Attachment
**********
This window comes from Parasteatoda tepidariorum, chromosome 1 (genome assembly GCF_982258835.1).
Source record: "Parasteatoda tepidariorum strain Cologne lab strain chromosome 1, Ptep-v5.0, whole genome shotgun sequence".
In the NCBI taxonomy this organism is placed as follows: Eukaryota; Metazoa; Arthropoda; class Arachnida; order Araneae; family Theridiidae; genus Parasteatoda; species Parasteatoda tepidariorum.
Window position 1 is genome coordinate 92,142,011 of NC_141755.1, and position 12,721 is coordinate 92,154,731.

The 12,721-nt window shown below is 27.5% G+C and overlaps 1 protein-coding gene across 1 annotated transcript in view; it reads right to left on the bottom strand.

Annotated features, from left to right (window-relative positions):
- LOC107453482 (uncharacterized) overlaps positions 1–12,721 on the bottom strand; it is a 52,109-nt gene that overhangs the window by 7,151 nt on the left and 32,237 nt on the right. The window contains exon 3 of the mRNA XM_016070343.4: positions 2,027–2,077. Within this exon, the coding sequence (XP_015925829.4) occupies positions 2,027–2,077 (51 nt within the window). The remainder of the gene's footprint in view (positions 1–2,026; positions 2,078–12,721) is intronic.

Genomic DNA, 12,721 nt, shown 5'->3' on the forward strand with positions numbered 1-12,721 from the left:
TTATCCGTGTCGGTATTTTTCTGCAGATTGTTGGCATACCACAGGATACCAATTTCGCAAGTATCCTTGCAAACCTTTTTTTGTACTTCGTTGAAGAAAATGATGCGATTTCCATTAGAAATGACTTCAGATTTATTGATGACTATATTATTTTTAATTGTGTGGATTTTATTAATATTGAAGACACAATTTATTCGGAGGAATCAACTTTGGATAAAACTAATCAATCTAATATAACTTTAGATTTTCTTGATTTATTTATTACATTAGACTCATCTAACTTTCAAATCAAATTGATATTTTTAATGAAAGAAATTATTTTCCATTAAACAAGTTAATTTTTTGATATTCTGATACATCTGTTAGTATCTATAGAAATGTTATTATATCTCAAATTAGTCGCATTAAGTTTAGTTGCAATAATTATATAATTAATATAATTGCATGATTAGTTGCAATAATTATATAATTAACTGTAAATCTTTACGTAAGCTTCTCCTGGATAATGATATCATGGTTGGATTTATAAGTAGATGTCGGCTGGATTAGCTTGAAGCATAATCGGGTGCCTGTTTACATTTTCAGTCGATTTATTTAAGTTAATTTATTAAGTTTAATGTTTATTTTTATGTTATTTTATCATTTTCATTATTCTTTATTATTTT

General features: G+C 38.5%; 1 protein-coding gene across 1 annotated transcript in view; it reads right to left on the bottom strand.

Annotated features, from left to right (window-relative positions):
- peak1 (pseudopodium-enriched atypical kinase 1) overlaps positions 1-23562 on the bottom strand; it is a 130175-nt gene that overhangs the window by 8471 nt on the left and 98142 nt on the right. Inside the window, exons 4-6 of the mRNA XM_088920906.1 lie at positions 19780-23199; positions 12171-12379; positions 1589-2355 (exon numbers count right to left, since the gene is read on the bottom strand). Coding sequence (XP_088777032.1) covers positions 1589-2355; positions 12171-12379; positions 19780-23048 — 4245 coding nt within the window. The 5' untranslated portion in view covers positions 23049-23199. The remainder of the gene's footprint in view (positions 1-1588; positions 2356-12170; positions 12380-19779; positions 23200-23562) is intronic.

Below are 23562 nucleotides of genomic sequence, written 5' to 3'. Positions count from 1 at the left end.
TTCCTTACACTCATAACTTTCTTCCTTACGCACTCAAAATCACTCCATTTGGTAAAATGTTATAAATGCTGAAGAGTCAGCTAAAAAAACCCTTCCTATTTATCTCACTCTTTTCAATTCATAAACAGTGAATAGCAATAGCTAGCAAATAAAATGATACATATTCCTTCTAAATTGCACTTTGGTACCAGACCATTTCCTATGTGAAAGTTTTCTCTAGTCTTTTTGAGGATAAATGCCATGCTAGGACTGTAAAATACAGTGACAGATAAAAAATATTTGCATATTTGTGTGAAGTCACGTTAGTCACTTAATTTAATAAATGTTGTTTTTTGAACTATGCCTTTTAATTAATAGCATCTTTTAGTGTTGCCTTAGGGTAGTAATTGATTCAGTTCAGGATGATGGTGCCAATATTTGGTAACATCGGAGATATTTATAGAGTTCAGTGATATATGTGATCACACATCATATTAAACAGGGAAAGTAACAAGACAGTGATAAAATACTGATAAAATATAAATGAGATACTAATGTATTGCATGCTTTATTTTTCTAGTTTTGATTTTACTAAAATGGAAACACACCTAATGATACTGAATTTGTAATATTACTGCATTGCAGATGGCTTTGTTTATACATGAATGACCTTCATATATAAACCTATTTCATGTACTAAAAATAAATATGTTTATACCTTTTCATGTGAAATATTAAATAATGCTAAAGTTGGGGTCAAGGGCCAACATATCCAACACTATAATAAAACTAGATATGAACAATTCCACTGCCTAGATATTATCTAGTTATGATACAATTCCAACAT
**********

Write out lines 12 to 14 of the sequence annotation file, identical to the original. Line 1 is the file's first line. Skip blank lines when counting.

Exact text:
- peak1 (pseudopodium-enriched atypical kinase 1) overlaps positions 1-23562 on the bottom strand; it is a 130175-nt gene that overhangs the window by 8471 nt on the left and 98142 nt on the right. Inside the window, exons 4-6 of the mRNA XM_088920906.1 lie at positions 19780-23199; positions 12171-12379; positions 1589-2355 (exon numbers count right to left, since the gene is read on the bottom strand). Coding sequence (XP_088777032.1) covers positions 1589-2355; positions 12171-12379; positions 19780-23048 — 4245 coding nt within the window. The 5' untranslated portion in view covers positions 23049-23199. The remainder of the gene's footprint in view (positions 1-1588; positions 2356-12170; positions 12380-19779; positions 23200-23562) is intronic.

Below are 23562 nucleotides of genomic sequence, written 5' to 3'. Positions count from 1 at the left end.
TTCCTTACACTCATAACTTTCTTCCTTACGCACTCAAAATCACTCCATTTGGTAAAATGTTATAAATGCTGAAGAGTCAGCTAAAAAAACCCTTCCTATTTATCTCACTCTTTTCAATTCATAAACAGTGAATAGCAATAGCTAGCAAATAAAATGATACATATTCCTTCTAAATTGCACTTTGGTACCAGACCATTTCCTATGTGAAAGTTTTCTCTAGTCTTTTTGAGGATAAATGCCATGCTAGGACTGTAAAATACAGTGACAGATAAAAAATATTTGCATATTTGTGTGAAGTCACGTTAGTCACTTAATTTAATAAATGTTGTTTTTTGAACTATGCCTTTTAATTAATAGCATCTTTTAGTGTTGCCTTAGGGTAGTAATTGATTCAGTTCAGGATGATGGTGCCAATATTTGGTAACATCGGAGATATTTATAGAGTTCAGTGATATATGTGATCACACATCATATTAAACAGGGAAAGTAACAAGACAGTGATAAAATACTGATAAAATATAAATGAGATACTAATGTATTGCATGCTTTATTTTTCTAGTTTTGATTTTACTAAAATGGAAACACACCTAATGATACTGAATTTGTAATATTACTGCATTGCAGATGGCTTTGTTTATACATGAATGACCTTCATATATAAACCTATTTCATGTACTAAAAATAAATATGTTTATACCTTTTCATGTGAAATATTAAATAATGCTAAAGTTGGGGTCAAGGGCCAACATATCCAACACTATAATAAAACTAGATATGAACAATTCCACTGCCTAGATATTATCTAGTTATGATACAATTCCAACAT